With less than three weeks to go before election day, candidates around the country are stepping up their efforts to reach voters.
In northern Virginia, just outside Washington, D.C., Congressional candidates attended a forum which was organized for Arab-American voters.
Civil, religious freedoms
The controversy over the proposed Islamic Cultural Center in New York City was a hot topic at the candidates night, and one that Democratic and Republican candidates agreed on. They assured Arab-American voters that they back civil and religious freedoms. The audience responded to Democratic Rep. Jim Moran's statement with a standing ovation.
"I felt so strongly that the Islamic Center which was headed by a very moderate thoughtful Imam, which would have housed places of worship for all the major Abrahamic religions, should have been located exactly where it was going to be located because that is the message we send to the rest of the world," he said.
Moran's challenger for his seat in Congress is Republican Patrick Murray, who sent his campaign media director, Robert Gasiewicz, to the event on his behalf.
"No government should be stepping in to tell one religion or another what they should and should not do, what they should and should not build," said Gasiewicz. "And, quite frankly, it has been part of our heritage that people came across the ocean to escape religious persecution in England. They wanted to worship freely here."
Virginia's Arab-American Candidates Night has been a tradition since 1987. It is a bi-partisan event, but a recent survey of Arab-American voters shows they favor Democratic candidates by a two to one margin.
Jamil Elshami, founder of Arab American Republicans of the Greater Washington area, acknowledged that Arab-American still support President Barack Obama's efforts to reach out to the Arab and Muslim world:
"President Obama talked about issues that both Arab-American Republicans and Arab-American Democrats related to," he said. "And therefore, even though our view is that his intentions have been obstructed, Arab-Americans still have the hope that in the second half of his administration hopefully he can do something."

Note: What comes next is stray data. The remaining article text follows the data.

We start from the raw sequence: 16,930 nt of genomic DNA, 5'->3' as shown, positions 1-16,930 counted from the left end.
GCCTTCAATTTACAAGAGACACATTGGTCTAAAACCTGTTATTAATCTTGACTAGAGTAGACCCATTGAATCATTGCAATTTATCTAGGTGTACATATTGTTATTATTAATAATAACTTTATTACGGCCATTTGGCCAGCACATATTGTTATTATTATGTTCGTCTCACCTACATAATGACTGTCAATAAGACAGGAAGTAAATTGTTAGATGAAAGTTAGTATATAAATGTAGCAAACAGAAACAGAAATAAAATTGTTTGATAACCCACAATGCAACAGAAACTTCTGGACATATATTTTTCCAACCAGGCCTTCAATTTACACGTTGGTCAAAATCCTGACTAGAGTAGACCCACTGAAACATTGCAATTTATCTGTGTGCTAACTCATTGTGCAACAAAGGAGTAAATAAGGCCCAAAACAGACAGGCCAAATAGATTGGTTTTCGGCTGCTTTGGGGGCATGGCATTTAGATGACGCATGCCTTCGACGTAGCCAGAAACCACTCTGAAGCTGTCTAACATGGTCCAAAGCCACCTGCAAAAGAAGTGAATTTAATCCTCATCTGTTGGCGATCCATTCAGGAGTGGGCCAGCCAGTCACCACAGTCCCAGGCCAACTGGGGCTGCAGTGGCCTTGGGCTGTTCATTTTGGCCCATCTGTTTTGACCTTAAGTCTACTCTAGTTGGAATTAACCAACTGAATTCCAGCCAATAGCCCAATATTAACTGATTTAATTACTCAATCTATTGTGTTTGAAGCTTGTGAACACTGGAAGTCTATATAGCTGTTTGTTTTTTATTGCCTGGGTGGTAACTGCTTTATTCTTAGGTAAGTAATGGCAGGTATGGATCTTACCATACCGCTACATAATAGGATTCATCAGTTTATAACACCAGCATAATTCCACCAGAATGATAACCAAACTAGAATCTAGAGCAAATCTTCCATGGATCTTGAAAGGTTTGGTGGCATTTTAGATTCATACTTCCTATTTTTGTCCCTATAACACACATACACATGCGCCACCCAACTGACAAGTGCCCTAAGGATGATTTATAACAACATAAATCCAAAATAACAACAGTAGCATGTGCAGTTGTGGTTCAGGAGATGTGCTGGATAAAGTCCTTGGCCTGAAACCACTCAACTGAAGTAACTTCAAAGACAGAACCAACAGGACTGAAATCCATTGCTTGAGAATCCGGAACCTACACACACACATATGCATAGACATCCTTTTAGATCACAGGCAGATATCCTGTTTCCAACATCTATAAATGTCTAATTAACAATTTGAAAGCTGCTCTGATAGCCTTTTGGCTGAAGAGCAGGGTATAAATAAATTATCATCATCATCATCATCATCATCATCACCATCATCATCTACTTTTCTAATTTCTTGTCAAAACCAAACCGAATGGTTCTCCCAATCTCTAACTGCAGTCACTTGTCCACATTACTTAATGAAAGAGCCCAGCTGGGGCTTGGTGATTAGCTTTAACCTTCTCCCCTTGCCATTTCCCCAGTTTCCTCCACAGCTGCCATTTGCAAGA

According to Elshami, Arab-Americans tend to vote on the issues and not for one political party or the other. However, Democratic Rep. Gerry Connolly argued that there is a shift towards his party.
"In recent years, the Arab-American community has re-assessed its political alignment," said Connolly. "Frankly, it has found a much more welcoming home in the Democratic party in terms of appreciation for diversity, tolerance - whether it be religious tolerance, whether it be tolerance for different ethnicities - so I think we have seen a real sea-change in the Arab-American community attitudes about the two parties and a lot more affinity for the Democratic party."
Voter turnout is traditionally low for a midterm election, when presidential candidates are not on the ballot. Arab-American political activists are doing their part to mobilize voters.
"Calling people by doing phone banks. We print flyers, multi-lingual flyers. We do Arabic and English because some elements of our community are not proficient in Arabic," said Saba Shami, founder of the Arab American Democratic Caucus. "And we use some of the media available to us. In the past we used to have a local TV station, but currently there is not one, but there is a newspaper so that is another venue. We publish it in the form of an ad so we can talk about the campaigns as information for the community."
Arab-American activists are hosting similar candidates nights all over the country. In some states, they're also organizing events to show Arab-American voters how to use new voting machines.
Their slogan, three weeks before the mid-term election, is "Yalla Vote", which means, "Come on, Vote."